- 6. Reis C, Cote M, Le Rhun D, Lecuelle B, Levin ML, et al. (2011) Vector competence of the tick Ixodes ricinus for transmission of Bartonella birtlesii. PLoS Negl Trop Dis 5: e1186.
- 7. Vayssier-Taussat M, Le Rhun D, Bonnet S, Cotte V (2009) Insights in Bartonella host specificity. Ann N Y Acad Sci 1166: 127–132.
- 8. Merino O, Alberdi P, Perez de la Lastra JM, de la Fuente J (2013) Tick vaccines and the control of tick-borne pathogens. Front Cell Infect Microbiol 3: 30.
- 9. Merino O, Antunes S, Mosqueda J, Moreno-Cid JA, Perez de la Lastra JM, et al. (2013) Vaccination with proteins involved in tick-pathogen interactions reduces vector infestations and pathogen infection. Vaccine 31: 5889–5896.
- 10. Andreotti R, Cunha RC, Soares MA, Guerrero FD, Leite FP, et al. (2012) Protective immunity against tick infestation in cattle vaccinated with recombinant trypsin inhibitor of Rhipicephalus microplus. Vaccine 30: 6678–6685.
- 11. Sojka D, Franta Z, Horn M, Caffrey CR, Mares M, et al. (2013) New insights into the machinery of blood digestion by ticks. Trends Parasitol 29: 276–285.
- 12. Andersen JF (2010) Structure and mechanism in salivary proteins from blood-feeding arthropods. Toxicon 56: 1120–1129.
- 13. Wikel SK (1999) Tick modulation of host immunity: an important factor in pathogen transmission. Int J Parasitol 29: 851–859.
- 14. Liu X, Bonnet S (2014) Hard tick factors implicated in pathogen transmission. PLoS neglected tropical diseases 8: e2566.
- 15. Mulenga A, Sugimoto C, Onuma M (2000) Issues in tick vaccine development: identification and characterization of potential candidate vaccine antigens. Microbes Infect 2: 1353–1361.
- 16. Schwarz A, von Reumont BM, Erhart J, Chagas AC, Ribeiro JM, et al. (2013) De novo Ixodes ricinus salivary gland transcriptome analysis using two next-generation sequencing methodologies. Faseb J 10.1096/fj.13-232140: Epub ahead of print.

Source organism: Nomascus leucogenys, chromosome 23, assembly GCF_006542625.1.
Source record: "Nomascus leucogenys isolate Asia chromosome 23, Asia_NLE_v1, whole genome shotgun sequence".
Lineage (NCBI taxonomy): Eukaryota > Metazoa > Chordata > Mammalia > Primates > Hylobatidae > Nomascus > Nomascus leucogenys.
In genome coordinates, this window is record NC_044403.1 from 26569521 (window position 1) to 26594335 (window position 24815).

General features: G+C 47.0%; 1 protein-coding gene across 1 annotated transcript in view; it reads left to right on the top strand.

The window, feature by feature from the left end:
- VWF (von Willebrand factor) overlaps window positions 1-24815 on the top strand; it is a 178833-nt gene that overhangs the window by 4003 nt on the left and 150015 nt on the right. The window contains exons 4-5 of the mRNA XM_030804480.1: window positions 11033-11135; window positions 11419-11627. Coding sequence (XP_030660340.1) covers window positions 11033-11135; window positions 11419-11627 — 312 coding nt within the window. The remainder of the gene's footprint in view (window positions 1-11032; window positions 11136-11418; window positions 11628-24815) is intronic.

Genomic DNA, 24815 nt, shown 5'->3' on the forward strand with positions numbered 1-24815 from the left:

- 17. Bonnet S, Jouglin M, Malandrin L, Becker C, Agoulon A, et al. (2007) Transstadial and transovarial persistence of Babesia divergens DNA in Ixodes ricinus ticks fed on infected blood in a new skin-feeding technique. Parasitology 134: 197–207.
- 18. Li H, Durbin R (2009) Fast and accurate short read alignment with Burrows-Wheeler transform. Bioinformatics 25: 1754–1760.
- 19. Stekel DJ, Git Y, Falciani F (2000) The comparison of gene expression from multiple cDNA libraries. Genome Res 10: 2055–2061.
- 20. Romualdi C, Bortoluzzi S, D'Alessi F, Danieli GA (2003) IDEG6: a web tool for detection of differentially expressed genes in multiple tag sampling experiments. Physiol Genomics 12: 159–162.
- 21. Schmittgen TD, Livak KJ (2008) Analyzing real-time PCR data by the comparative C(T) method. Nat Protoc 3: 1101–1108.
- 22. Kocan KM, Blouin E, de la Fuente J (2011) RNA interference in ticks. J Vis Exp 10.3791/2474: e2427.
- 23. Houpikian P, Raoult D (2001) 16S/23S rRNA intergenic spacer regions for phylogenetic analysis, identification, and subtyping of Bartonella species. J Clin Microbiol 39: 2768–2778.
- 24. Islam MK, Tsuji N, Miyoshi T, Alim MA, Huang X, et al. (2009) The Kunitz-like modulatory protein haemangin is vital for hard tick blood-feeding success. PLoS Pathog 5: e1000497.
- 25. Dai SX, Zhang AD, Huang JF (2012) Evolution, expansion and expression of the Kunitz/BPTI gene family associated with long-term blood feeding in Ixodes Scapularis. BMC Evol Biol 12: 4.
- 26. Ceraul SM, Dreher-Lesnick SM, Mulenga A, Rahman MS, Azad AF (2008) Functional characterization and novel rickettsiostatic effects of a Kunitz-type serine protease inhibitor from the tick Dermacentor variabilis. Infect Immun 76: 5429–5435.
- 27. Ceraul SM, Chung A, Sears KT, Popov VL, Beier-Sexton M, et al. (2011) A Kunitz protease inhibitor from Dermacentor variabilis, a vector for spotted fever group rickettsiae, limits Rickettsia montanensis invasion. Infect Immun 79: 321–329.
- 28. Kocan KM, de la Fuente J, Manzano-Roman R, Naranjo V, Hynes WL, et al. (2008) Silencing expression of the defensin, varisin, in male Dermacentor variabilis by RNA interference results in reduced Anaplasma marginale infections. Exp Appl Acarol 46: 17–28.
- 29. Couvreur B, Beaufays J, Charon C, Lahaye K, Gensale F, et al. (2008) Variability and action mechanism of a family of anticomplement proteins in Ixodes ricinus. PLoS One 3: e1400.
- 30. Daix V, Schroeder H, Praet N, Georgin JP, Chiappino I, et al. (2007) Ixodes ticks belonging to the Ixodes ricinus complex encode a family of anticomplement proteins. Insect Mol Biol 16: 155–166.
- 31. Deng H, Le Rhun D, Buffet JP, Cotte V, Read A, et al. (2012) Strategies of exploitation of mammalian reservoirs by Bartonella species. Vet Res 43: 15.
- 32. Ganz T, Lehrer RI (1994) Defensins. Curr Opin Immunol 6: 584–589.
- 33. Chrudimska T, Slaninova J, Rudenko N, Ruzek D, Grubhoffer L (2011) Functional characterization of two defensin isoforms of the hard tick Ixodes ricinus. Parasit Vectors 4: 63.
- 34. Matsuo T, Okoda Y, Badgar B, Inoue N, Xuan X, et al. (2004) Fate of GFP-expressing Escherichia coli in the midgut and response to ingestion in a tick, Ornithodoros moubata (Acari: Argasidae). Exp Parasitol 108: 67–73.